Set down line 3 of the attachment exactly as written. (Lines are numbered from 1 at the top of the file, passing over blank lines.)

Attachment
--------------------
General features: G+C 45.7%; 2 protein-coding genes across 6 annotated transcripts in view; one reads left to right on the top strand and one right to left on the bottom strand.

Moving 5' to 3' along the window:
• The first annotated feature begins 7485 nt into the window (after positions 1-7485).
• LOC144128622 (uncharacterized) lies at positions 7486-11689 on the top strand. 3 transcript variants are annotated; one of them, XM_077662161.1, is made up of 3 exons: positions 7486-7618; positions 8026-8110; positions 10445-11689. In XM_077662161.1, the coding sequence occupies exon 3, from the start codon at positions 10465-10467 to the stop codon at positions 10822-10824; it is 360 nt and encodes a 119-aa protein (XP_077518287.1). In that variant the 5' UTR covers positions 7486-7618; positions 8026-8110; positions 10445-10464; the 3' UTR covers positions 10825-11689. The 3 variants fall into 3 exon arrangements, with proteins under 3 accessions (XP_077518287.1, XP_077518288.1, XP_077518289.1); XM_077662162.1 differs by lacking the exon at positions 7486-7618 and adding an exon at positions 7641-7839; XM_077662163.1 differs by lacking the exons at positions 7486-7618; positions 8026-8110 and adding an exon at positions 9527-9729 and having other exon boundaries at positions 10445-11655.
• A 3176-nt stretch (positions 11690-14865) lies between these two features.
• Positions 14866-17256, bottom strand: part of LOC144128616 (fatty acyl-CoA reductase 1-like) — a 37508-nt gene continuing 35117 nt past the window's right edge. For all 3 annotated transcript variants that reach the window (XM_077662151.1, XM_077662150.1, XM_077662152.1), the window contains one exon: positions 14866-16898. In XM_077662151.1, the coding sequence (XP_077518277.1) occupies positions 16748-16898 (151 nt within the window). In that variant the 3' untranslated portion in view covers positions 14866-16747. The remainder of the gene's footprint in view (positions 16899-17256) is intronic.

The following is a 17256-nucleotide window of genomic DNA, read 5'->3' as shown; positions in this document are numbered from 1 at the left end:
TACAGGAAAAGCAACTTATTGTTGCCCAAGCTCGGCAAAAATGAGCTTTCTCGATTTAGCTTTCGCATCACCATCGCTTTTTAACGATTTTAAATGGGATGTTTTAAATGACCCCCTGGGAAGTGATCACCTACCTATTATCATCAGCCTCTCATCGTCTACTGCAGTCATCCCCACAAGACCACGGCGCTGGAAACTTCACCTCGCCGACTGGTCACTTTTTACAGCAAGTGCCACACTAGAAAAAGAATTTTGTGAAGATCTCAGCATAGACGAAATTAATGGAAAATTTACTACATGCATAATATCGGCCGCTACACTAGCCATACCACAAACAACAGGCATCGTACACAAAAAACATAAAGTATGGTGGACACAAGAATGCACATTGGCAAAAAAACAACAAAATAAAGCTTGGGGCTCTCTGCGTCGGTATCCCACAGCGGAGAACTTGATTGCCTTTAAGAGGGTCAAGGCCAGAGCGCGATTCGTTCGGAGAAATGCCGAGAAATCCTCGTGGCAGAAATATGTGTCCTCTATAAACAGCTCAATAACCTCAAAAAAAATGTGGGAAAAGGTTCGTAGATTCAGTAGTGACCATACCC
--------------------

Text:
• The first annotated feature begins 7485 nt into the window (after positions 1-7485).